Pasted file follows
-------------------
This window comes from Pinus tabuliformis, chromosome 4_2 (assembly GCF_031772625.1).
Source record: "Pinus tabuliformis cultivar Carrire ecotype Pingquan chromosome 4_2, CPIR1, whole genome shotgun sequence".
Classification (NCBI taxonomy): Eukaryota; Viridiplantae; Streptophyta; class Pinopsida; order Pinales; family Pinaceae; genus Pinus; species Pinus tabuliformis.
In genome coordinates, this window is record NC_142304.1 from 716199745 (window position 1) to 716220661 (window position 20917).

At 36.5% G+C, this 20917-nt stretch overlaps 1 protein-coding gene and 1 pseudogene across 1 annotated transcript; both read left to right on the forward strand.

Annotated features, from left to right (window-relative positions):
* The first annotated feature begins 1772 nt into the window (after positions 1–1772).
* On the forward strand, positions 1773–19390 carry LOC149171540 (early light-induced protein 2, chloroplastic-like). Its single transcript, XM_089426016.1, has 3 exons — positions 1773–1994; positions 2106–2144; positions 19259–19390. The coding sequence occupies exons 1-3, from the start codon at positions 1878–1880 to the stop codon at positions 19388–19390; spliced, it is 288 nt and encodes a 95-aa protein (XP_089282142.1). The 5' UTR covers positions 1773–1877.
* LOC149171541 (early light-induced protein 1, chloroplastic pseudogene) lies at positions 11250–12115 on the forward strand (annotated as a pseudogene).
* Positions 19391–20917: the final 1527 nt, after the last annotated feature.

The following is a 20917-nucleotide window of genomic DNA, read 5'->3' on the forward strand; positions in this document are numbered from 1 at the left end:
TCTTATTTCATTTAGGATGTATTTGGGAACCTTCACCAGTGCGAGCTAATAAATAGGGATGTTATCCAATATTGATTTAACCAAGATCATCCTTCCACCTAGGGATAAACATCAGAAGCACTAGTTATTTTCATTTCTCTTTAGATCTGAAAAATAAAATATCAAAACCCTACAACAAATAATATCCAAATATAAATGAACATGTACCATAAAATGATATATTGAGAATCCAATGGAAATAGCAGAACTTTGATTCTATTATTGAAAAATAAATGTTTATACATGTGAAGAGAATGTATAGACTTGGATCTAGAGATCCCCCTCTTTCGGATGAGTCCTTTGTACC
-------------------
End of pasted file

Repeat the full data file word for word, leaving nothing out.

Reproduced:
This window comes from Pinus tabuliformis, chromosome 4_2 (assembly GCF_031772625.1).
Source record: "Pinus tabuliformis cultivar Carrire ecotype Pingquan chromosome 4_2, CPIR1, whole genome shotgun sequence".
Classification (NCBI taxonomy): Eukaryota; Viridiplantae; Streptophyta; class Pinopsida; order Pinales; family Pinaceae; genus Pinus; species Pinus tabuliformis.
In genome coordinates, this window is record NC_142304.1 from 716199745 (window position 1) to 716220661 (window position 20917).

At 36.5% G+C, this 20917-nt stretch overlaps 1 protein-coding gene and 1 pseudogene across 1 annotated transcript; both read left to right on the forward strand.

Annotated features, from left to right (window-relative positions):
* The first annotated feature begins 1772 nt into the window (after positions 1–1772).
* On the forward strand, positions 1773–19390 carry LOC149171540 (early light-induced protein 2, chloroplastic-like). Its single transcript, XM_089426016.1, has 3 exons — positions 1773–1994; positions 2106–2144; positions 19259–19390. The coding sequence occupies exons 1-3, from the start codon at positions 1878–1880 to the stop codon at positions 19388–19390; spliced, it is 288 nt and encodes a 95-aa protein (XP_089282142.1). The 5' UTR covers positions 1773–1877.
* LOC149171541 (early light-induced protein 1, chloroplastic pseudogene) lies at positions 11250–12115 on the forward strand (annotated as a pseudogene).
* Positions 19391–20917: the final 1527 nt, after the last annotated feature.

The following is a 20917-nucleotide window of genomic DNA, read 5'->3' on the forward strand; positions in this document are numbered from 1 at the left end:
TCTTATTTCATTTAGGATGTATTTGGGAACCTTCACCAGTGCGAGCTAATAAATAGGGATGTTATCCAATATTGATTTAACCAAGATCATCCTTCCACCTAGGGATAAACATCAGAAGCACTAGTTATTTTCATTTCTCTTTAGATCTGAAAAATAAAATATCAAAACCCTACAACAAATAATATCCAAATATAAATGAACATGTACCATAAAATGATATATTGAGAATCCAATGGAAATAGCAGAACTTTGATTCTATTATTGAAAAATAAATGTTTATACATGTGAAGAGAATGTATAGACTTGGATCTAGAGATCCCCCTCTTTCGGATGAGTCCTTTGTACC